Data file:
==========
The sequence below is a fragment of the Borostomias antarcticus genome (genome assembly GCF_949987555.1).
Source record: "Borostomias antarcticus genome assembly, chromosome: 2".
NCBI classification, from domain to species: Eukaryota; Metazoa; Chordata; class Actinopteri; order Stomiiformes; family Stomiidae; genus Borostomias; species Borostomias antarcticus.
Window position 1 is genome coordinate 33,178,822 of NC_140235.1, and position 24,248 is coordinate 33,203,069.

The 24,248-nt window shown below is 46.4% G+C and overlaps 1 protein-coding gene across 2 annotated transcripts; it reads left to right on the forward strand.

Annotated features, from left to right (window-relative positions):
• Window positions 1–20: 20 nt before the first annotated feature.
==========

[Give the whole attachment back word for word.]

The sequence below is a fragment of the Borostomias antarcticus genome (genome assembly GCF_949987555.1).
Source record: "Borostomias antarcticus genome assembly, chromosome: 2".
NCBI classification, from domain to species: Eukaryota; Metazoa; Chordata; class Actinopteri; order Stomiiformes; family Stomiidae; genus Borostomias; species Borostomias antarcticus.
Window position 1 is genome coordinate 33,178,822 of NC_140235.1, and position 24,248 is coordinate 33,203,069.

The 24,248-nt window shown below is 46.4% G+C and overlaps 1 protein-coding gene across 2 annotated transcripts; it reads left to right on the forward strand.

Annotated features, from left to right (window-relative positions):
• Window positions 1–20: 20 nt before the first annotated feature.